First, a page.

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      Functional specificity in the human brain: A window into the functional architecture of the mind

      Proceedings of the National Academy of Sciences

      Proceedings of the National Academy of Sciences

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          Abstract

          Is the human mind/brain composed of a set of highly specialized components, each carrying out a specific aspect of human cognition, or is it more of a general-purpose device, in which each component participates in a wide variety of cognitive processes? For nearly two centuries, proponents of specialized organs or modules of the mind and brain--from the phrenologists to Broca to Chomsky and Fodor--have jousted with the proponents of distributed cognitive and neural processing--from Flourens to Lashley to McClelland and Rumelhart. I argue here that research using functional MRI is beginning to answer this long-standing question with new clarity and precision by indicating that at least a few specific aspects of cognition are implemented in brain regions that are highly specialized for that process alone. Cortical regions have been identified that are specialized not only for basic sensory and motor processes but also for the high-level perceptual analysis of faces, places, bodies, visually presented words, and even for the very abstract cognitive function of thinking about another person's thoughts. I further consider the as-yet unanswered questions of how much of the mind and brain are made up of these functionally specialized components and how they arise developmentally.

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          Most cited references 66

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          A cortical representation of the local visual environment.

          Medial temporal brain regions such as the hippocampal formation and parahippocampal cortex have been generally implicated in navigation and visual memory. However, the specific function of each of these regions is not yet clear. Here we present evidence that a particular area within human parahippocampal cortex is involved in a critical component of navigation: perceiving the local visual environment. This region, which we name the 'parahippocampal place area' (PPA), responds selectively and automatically in functional magnetic resonance imaging (fMRI) to passively viewed scenes, but only weakly to single objects and not at all to faces. The critical factor for this activation appears to be the presence in the stimulus of information about the layout of local space. The response in the PPA to scenes with spatial layout but no discrete objects (empty rooms) is as strong as the response to complex meaningful scenes containing multiple objects (the same rooms furnished) and over twice as strong as the response to arrays of multiple objects without three-dimensional spatial context (the furniture from these rooms on a blank background). This response is reduced if the surfaces in the scene are rearranged so that they no longer define a coherent space. We propose that the PPA represents places by encoding the geometry of the local environment.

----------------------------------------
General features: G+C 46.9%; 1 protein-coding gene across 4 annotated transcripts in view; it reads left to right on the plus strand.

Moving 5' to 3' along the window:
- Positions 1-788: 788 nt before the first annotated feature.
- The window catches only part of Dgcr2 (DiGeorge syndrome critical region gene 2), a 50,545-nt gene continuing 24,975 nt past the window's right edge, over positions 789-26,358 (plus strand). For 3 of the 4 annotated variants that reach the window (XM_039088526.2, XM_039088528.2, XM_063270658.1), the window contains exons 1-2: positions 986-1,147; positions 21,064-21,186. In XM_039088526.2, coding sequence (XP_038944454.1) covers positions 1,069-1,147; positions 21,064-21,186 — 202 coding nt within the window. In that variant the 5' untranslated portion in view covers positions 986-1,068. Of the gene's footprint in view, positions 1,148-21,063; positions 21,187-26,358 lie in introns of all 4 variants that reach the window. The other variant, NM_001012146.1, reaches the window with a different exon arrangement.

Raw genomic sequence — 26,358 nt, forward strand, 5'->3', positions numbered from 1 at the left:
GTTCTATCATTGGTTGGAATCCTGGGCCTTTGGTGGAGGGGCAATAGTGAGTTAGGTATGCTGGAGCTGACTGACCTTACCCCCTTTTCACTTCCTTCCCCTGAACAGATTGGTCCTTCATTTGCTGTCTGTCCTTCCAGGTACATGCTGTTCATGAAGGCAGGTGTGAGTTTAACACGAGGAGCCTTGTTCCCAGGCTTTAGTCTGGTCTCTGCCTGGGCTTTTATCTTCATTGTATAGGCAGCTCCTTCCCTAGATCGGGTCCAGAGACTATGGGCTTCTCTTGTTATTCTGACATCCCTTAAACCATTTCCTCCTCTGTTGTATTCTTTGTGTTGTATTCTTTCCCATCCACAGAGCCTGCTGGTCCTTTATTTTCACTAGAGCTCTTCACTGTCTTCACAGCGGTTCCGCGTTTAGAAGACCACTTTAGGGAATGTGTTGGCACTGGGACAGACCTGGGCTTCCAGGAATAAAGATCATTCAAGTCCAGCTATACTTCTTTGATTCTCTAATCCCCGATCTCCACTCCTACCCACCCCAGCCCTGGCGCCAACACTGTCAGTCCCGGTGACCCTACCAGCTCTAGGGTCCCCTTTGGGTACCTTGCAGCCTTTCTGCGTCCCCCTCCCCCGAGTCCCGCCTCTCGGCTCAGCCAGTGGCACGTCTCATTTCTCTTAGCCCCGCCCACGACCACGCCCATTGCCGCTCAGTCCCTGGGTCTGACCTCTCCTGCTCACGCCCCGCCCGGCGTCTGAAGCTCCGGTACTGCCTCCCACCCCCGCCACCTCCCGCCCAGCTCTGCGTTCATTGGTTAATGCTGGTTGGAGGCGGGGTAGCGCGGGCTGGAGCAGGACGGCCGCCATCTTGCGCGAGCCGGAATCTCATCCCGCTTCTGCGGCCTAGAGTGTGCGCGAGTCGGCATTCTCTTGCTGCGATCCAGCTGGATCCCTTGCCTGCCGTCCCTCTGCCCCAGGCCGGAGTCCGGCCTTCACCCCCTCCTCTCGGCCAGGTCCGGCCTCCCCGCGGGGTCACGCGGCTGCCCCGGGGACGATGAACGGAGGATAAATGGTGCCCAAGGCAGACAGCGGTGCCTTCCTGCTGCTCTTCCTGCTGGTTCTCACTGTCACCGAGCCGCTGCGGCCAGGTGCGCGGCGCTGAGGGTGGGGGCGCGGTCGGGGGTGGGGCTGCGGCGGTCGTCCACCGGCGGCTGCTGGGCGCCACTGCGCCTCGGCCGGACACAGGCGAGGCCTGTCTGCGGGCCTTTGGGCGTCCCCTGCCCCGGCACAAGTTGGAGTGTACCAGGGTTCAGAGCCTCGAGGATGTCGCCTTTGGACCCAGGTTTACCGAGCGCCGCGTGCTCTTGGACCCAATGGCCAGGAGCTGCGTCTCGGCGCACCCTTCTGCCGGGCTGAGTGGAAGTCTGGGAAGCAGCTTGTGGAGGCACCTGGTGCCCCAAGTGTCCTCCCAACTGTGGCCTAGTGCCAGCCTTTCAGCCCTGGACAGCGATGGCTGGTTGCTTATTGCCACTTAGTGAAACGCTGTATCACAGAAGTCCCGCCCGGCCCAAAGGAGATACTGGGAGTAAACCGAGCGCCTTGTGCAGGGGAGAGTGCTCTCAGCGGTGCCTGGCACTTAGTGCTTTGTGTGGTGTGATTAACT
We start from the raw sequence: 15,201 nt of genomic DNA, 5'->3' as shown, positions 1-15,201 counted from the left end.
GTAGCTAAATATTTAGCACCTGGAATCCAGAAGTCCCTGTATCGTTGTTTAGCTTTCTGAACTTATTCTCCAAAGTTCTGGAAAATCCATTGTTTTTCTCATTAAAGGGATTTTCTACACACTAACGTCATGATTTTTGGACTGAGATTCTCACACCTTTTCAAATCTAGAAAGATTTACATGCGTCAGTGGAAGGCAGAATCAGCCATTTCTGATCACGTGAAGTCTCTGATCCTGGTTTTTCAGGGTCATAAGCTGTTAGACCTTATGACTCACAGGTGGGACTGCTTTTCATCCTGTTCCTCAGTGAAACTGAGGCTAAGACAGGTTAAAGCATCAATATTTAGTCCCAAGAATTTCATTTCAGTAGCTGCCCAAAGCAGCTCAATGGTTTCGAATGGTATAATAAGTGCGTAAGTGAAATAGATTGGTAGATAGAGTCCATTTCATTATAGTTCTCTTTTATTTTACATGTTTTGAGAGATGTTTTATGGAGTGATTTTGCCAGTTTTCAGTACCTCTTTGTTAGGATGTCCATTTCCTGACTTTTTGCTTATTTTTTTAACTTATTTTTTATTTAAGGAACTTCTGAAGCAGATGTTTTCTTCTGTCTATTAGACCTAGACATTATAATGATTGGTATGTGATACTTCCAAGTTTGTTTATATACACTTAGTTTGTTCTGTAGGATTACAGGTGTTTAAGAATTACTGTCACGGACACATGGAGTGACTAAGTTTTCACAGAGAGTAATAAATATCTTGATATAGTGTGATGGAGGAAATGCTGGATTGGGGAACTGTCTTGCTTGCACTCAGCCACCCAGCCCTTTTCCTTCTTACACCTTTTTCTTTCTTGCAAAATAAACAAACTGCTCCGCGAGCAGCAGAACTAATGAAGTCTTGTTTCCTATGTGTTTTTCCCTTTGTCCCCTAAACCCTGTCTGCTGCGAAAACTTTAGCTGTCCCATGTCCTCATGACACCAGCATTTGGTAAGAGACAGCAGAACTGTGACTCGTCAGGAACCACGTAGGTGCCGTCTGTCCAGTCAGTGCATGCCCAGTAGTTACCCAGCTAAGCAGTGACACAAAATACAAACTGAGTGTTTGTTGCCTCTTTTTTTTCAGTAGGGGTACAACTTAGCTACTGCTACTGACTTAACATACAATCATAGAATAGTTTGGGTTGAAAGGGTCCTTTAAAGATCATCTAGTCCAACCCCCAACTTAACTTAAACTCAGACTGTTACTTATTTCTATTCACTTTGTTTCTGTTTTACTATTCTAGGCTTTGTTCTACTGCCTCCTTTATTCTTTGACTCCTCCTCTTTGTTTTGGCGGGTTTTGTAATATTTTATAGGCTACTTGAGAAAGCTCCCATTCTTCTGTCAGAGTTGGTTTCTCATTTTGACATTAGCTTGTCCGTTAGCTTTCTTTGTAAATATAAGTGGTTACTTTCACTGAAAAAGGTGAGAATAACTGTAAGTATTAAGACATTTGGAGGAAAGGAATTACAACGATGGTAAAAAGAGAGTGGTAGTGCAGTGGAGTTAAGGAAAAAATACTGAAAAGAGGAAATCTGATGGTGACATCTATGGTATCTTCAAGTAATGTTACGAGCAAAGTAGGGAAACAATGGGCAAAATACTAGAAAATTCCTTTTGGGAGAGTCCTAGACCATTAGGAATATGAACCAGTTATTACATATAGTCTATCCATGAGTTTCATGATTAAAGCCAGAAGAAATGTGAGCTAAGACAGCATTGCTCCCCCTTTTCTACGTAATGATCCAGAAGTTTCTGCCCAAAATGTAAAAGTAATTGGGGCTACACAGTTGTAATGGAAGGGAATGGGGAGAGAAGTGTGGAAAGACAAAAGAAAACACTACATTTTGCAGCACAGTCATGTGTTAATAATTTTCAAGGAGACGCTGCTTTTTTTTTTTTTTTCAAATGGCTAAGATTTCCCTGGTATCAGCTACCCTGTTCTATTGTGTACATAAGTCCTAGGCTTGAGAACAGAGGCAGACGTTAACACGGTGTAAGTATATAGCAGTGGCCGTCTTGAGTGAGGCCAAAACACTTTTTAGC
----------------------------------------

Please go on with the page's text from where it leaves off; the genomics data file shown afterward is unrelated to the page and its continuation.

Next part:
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            A cortical area selective for visual processing of the human body.

            Despite extensive evidence for regions of human visual cortex that respond selectively to faces, few studies have considered the cortical representation of the appearance of the rest of the human body. We present a series of functional magnetic resonance imaging (fMRI) studies revealing substantial evidence for a distinct cortical region in humans that responds selectively to images of the human body, as compared with a wide range of control stimuli. This region was found in the lateral occipitotemporal cortex in all subjects tested and apparently reflects a specialized neural system for the visual perception of the human body.
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              Matching categorical object representations in inferior temporal cortex of man and monkey.

              Inferior temporal (IT) object representations have been intensively studied in monkeys and humans, but representations of the same particular objects have never been compared between the species. Moreover, IT's role in categorization is not well understood. Here, we presented monkeys and humans with the same images of real-world objects and measured the IT response pattern elicited by each image. In order to relate the representations between the species and to computational models, we compare response-pattern dissimilarity matrices. IT response patterns form category clusters, which match between man and monkey. The clusters correspond to animate and inanimate objects; within the animate objects, faces and bodies form subclusters. Within each category, IT distinguishes individual exemplars, and the within-category exemplar similarities also match between the species. Our findings suggest that primate IT across species may host a common code, which combines a categorical and a continuous representation of objects.
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                Author and article information

                Journal
                Proceedings of the National Academy of Sciences
                Proceedings of the National Academy of Sciences
                Proceedings of the National Academy of Sciences
                0027-8424
                1091-6490
                June 22 2010
                June 22 2010
                May 19 2010
                June 22 2010
                : 107
                : 25
                : 11163-11170
                Article
                10.1073/pnas.1005062107
                2895137
                20484679
                © 2010
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